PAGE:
4-legged Zen master
The sight of a 20-inch bluish-green body with protruding red spots greeted us.
I saw him glued to the wall in perfect stillness, like an exquisite adornment. His physical demeanor told me to stay away. Yet the more time we spent together, the more I got to know him.
It was early in February, when the dry season was at its peak. The temperature had risen over the last three days. Bangkok was 90 degrees and it was a whopping 96 in Phuket. The steamy tropical weather had spread across the entire peninsula, and our stopover on the third largest island in Thailand—Koh Samui—was not spared.
This 247-square-kilometer island, where 90 percent of the population of 40,000 are Buddhist, is home to a Tokay gecko community. In the villa that we rented, we were sharing space with one of its kind. There were other geckos in the area but our house mate seemed to know how to get the best location. From the terrace, the view was of towering palm trees punctuated by the ocean, which was constantly changing colors from many shades of playful blue to dazzling emerald.
I saw our gecko again on the second day, above the toilet seat; it was becoming his favorite spot. I began to get curious about his actions. His nightly rituals would start as soon as he crawled out of the dark corner of the gutter. He’d prowl around and, after the cicadas finished their chorus, he’d perform his tok-ko solo like an opera singer in an aria. Then he’d stay motionless for many hours as though waiting for something, and just before the crack of dawn he’d disappear.
I had a list of things to do, for it was my first time in Koh Samui. I had planned to visit the big Buddha, the Ang Thong National Marine Park where Alex Garland’s novel “The Beach” was filmed, the Namuang waterfall, the monk mummy at Wat Khunaram, and the legendary Hin Ta (male) and Hin Yai (female) at Lamai beach resembling human genitals. I wanted to go on an elephant ride, and to see the “lady boys.”
But instead of going through the list, my house mate’s Zen-like ways so influenced me that I decided to spend more of my time getting close to nature. I spent time watching the clouds go by, and I felt at ease. There was peace and it was blissful. And for hours I’d lie motionless, just like my house mate. I’d listen very carefully to what’s happening around me. I’d wait until everything became acute and lucid. Finally, with every detail so clear, I’d hear the soft gust of wind blowing in from the west; I’d feel the trees swaying in motion and the waves slowly washing the sand.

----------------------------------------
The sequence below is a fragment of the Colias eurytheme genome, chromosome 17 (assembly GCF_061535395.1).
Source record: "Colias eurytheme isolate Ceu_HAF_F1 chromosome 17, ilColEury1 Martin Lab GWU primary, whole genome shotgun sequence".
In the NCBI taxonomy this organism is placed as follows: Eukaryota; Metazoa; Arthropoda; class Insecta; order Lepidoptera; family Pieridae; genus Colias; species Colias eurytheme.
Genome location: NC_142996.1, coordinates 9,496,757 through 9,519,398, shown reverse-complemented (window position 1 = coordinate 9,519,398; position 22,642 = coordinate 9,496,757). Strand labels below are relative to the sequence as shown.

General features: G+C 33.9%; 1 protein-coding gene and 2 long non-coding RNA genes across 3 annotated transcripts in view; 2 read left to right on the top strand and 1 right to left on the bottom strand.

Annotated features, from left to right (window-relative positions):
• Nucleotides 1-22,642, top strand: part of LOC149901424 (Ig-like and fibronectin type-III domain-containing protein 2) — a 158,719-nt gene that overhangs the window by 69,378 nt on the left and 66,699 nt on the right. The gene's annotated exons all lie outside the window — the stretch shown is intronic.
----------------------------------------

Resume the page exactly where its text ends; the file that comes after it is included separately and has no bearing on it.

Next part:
It occurred to me that I was beginning to think like the gecko in our villa. In adopting his philosophy, my senses were awakened and I began to understand the concept of patience. I’m still antsy about some things but I can say that I’m a work in progress. Needless to say, the art of meditating has worked wonders, thanks to my four-legged Zen master. One afternoon I went out again to soak in the beauty of nature. The cold water soothed my stiff muscles. I lost my balance when I came out of the pool, but I was quick to grasp the side of a rock, demonstrating what my friend had taught me—an adhesive-like reaction.
(If I were to visit Koh Samui again, it would be between April and September, avoiding the driest season that is from January to March. The heat seems to bring out the geckos from their hibernation.)
I did not see our gecko in his favorite spot on the evening of our last day in Koh Samui.
Outside, the guests from all the villas gathered on the shore for the floating-lantern activity. One by one, each lit a lantern and released it. The evening breeze propelled the lanterns up into the sky until each looked like a tiny spark produced by a firefly. (And if it turned out to be a bug, the poor creature would be eaten by our gecko, soon be part of the food chain.)
When it was time for me to light my lantern, I remembered our house mate’s loud staccato croak that always woke me during my nightly slumber. “Tok-ko! Tok-ko!” For that brief close encounter, I was grateful for his wisdom. In the back of my mind I saw his 20-inch bluish-green body adorned with protruding red spots. I closed my eyes, let go of my lantern, and wished everyone and him a good night.
Jan Sevilla, 26, describes herself as “a quixotic nomadic chick” from the Philippines who works as a research assistant in Kuala Lumpur.
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